Regulation of gene expression is essential for development and function of all cells. The complex cooperation of transcription factors and their required chromatin accessibility is orchestrated by epigenetic histone modifications. While widely studied in stem cell biology, little is known about epigenetic regulation in the immune system.

Published in Nature Immunology this week, the Winau lab in collaboration with Stuart Orkin's group investigated the impact of histone methylation on leukocyte development and found an exclusive effect of histone H3-lysine 27 (H3K27) demethylase UTX on thymic development of invariant natural killer T (iNKT) cells (Figure 1). Although iNKT cells represent only a small subpopulation of T lymphocytes, they have powerful regulatory functions and are therefore involved in multiple diverse conditions, including infections, autoimmunity, and cancer. Thus, this study on UTX-mediated mechanisms of epigenetic regulation in iNKT cells is of great interest to biologists from many disciplines.

Previously, studies have investigated single transcription factors and their role in iNKT cell development. The result is a long list of factors that influence iNKT cell generation in the thymus. However, the question arises of how to make sense out of a myriad of different transcription factors and their functional interplay to allow for proper iNKT cell development. Winau and colleagues sought to integrate their different functions into an epigenetic framework that regulates lineage-specific gene expression.

First authors Semir Beyaz, Ji Hyung Kim, and Luca Pinello demonstrated that UTX regulates a specific gene expression signature in iNKT cells. They described a dual mode of action in which UTX binds to the promoters of signature genes and in parallel interacts with key iNKT cell transcription factors (such as PLZF) to control gene expression (Figure 2). Furthermore, this work introduces the AP-1 transcription factor JunB as novel master regulator of iNKT cell generation. In this context, the authors revealed target motifs of JunB in downregulated genes of UTX-deficient iNKT cells, and demonstrated that JunB binds to promoters of signature genes. Importantly, JunB protein physically interacts with UTX to promote its function. Translating these findings to the in vivo model, JunB-deficient mice exhibited impaired development of iNKT cells.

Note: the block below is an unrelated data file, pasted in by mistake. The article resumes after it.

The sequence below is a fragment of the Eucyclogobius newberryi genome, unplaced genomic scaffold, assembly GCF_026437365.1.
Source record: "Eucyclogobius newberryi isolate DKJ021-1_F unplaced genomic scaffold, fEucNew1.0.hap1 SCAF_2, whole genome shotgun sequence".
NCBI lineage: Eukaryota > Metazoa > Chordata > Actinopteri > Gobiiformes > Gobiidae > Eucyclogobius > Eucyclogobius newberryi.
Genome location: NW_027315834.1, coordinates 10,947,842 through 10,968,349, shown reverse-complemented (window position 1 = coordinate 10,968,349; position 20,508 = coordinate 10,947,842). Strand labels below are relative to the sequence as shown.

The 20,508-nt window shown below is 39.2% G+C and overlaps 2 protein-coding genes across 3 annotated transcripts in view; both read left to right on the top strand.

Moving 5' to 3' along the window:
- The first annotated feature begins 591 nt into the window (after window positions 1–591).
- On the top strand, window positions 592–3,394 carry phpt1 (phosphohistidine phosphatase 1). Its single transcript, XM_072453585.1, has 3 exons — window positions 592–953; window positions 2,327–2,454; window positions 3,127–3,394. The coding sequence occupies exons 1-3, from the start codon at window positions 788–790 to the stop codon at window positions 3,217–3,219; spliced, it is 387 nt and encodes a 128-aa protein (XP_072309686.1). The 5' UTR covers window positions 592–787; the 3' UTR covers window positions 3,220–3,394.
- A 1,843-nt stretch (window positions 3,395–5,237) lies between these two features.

Ultimately, the team demonstrated the super-enhancer landscape in iNKT cells and assessed their chromatin accessibility using genome-wide ATAC-Seq. In the absence of UTX, accessibility of super-enhancers is impaired, repressive H3K27me3 marks accumulate, and consequently gene expression is reduced.

This study offers a new perspective on transcriptional control of iNKT cell development and delineates multiple mechanisms that UTX engages to regulate the lineage-specific gene expression program of iNKT cells (Figure 2).